Corporate America Is Sending a $6.6 Trillion Recession Signal
Money + Markets

Corporate America Is Sending a $6.6 Trillion Recession Signal

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Talk of a recession dominated market analysts' conversations during the swoon that started 2016, but it started fading into the background after the market recovery.

According to Joe LaVorgna of Deutsche Bank, however, in addition to slowing jobs growth and weakening economic data, there is a huge reason to worry about a recession: debt.

Related: Job Growth in May the Worst in More Than Five Years

"The corporate sector has taken on a substantial amount of debt in the current business cycle," LaVorgna wrote in a note to clients. "Non-financial corporate debt has increased by $2 trillion from its trough in Q4 2010."

A breakdown from analysts at S&P earlier this month found that corporate debt had risen at the 2,000 or so largest US firms to $6.6 trillion to end 2015, up from $3.8 trillion at the end of 2010.

According to LaVorgna's breakdown, corporate debt as a percentage of gross domestic product has reached a level previously seen only just before the two most recent recessions.

"The ratio of non-financial corporate debt to nominal GDP is at its highest level since Q2 2009, when the economy was still in recession and nominal output was substantially depressed," he wrote.

Related: El-Erian: The Global Economy Needs Governments to Step Up

"This is one reason why the Fed needs to be very cautious with respect to the pace of policy normalization."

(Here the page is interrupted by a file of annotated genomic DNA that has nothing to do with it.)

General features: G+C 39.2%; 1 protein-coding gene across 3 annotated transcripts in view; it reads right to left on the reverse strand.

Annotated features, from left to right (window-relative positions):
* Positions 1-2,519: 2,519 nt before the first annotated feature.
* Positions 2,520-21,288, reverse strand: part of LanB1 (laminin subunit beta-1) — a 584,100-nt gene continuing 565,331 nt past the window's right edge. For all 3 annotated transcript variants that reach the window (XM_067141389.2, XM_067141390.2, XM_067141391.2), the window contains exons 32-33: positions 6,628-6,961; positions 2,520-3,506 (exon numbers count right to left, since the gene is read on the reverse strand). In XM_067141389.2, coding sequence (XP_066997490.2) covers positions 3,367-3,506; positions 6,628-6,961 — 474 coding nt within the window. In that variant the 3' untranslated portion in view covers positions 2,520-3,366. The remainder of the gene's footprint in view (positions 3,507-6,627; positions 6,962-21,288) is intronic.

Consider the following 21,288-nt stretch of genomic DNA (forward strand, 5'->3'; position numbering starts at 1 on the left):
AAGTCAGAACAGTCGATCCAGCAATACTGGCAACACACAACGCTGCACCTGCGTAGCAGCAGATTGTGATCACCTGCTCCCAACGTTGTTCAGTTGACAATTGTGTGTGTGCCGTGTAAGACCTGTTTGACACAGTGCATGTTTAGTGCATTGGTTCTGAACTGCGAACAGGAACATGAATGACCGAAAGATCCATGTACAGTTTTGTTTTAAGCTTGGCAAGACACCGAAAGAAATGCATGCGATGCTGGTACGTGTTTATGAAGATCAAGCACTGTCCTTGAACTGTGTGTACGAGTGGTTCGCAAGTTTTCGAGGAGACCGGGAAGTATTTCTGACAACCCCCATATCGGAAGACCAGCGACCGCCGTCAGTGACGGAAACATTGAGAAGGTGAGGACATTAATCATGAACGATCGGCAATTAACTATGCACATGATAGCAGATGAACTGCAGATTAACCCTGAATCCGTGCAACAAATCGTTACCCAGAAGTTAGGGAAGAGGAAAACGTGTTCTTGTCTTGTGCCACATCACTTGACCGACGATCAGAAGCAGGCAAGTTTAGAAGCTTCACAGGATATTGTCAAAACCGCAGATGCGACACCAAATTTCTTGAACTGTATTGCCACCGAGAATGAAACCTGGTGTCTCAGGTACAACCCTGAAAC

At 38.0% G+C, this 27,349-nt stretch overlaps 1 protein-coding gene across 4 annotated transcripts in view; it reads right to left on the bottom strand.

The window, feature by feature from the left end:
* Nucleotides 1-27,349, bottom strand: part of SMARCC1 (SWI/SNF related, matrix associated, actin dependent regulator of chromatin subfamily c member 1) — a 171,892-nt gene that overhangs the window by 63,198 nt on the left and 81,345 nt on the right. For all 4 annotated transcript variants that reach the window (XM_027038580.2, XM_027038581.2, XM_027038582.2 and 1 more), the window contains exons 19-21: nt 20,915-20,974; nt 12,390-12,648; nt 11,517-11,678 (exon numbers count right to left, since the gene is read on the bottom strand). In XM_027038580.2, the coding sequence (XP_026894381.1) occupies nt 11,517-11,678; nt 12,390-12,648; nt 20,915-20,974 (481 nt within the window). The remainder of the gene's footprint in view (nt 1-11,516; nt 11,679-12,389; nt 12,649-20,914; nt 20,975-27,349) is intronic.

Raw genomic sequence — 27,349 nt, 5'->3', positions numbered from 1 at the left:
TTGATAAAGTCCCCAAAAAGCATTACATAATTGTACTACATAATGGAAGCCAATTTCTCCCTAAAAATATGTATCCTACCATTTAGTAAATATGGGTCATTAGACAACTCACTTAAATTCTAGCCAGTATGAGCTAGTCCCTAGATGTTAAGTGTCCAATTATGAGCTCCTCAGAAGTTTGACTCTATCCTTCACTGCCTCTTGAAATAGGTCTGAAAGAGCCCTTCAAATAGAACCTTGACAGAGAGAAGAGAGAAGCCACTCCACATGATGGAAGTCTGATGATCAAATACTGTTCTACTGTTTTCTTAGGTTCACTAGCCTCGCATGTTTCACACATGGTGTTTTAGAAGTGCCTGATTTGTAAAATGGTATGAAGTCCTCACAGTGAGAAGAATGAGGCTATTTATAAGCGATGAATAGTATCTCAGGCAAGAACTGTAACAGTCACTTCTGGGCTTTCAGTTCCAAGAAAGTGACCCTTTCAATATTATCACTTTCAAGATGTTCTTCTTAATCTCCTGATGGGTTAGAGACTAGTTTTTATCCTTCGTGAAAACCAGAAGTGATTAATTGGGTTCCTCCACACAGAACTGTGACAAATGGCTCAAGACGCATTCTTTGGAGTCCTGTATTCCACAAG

This also becomes an issue as the cost and standards for lending become tighter. As we noted, the most recent report on bank lending standards showed loan officers tightening those standards. As LaVorgna outlines, with the amount of debt outstanding, this tightening of conditions could have a huge impact.

"An over-tightening of credit conditions would be problematic for a highly levered corporate sector, especially if final demand were to remain weak," he said in the note.

"If capital costs were rising in an environment of declining margins, employers would at minimum slow the pace of hiring, and perhaps even cut labor outright. This may already be occurring, given the broad-based weakness of the May employment report."

The idea here is that as it becomes more expensive for companies to service debt, they will cut back on labor costs. In turn, consumers stop spending as they get worried about their jobs, and this decreases income for businesses, creating a cycle of slowing ending in recession.

This article originally appeared on Business Insider. Read more from Business Insider:

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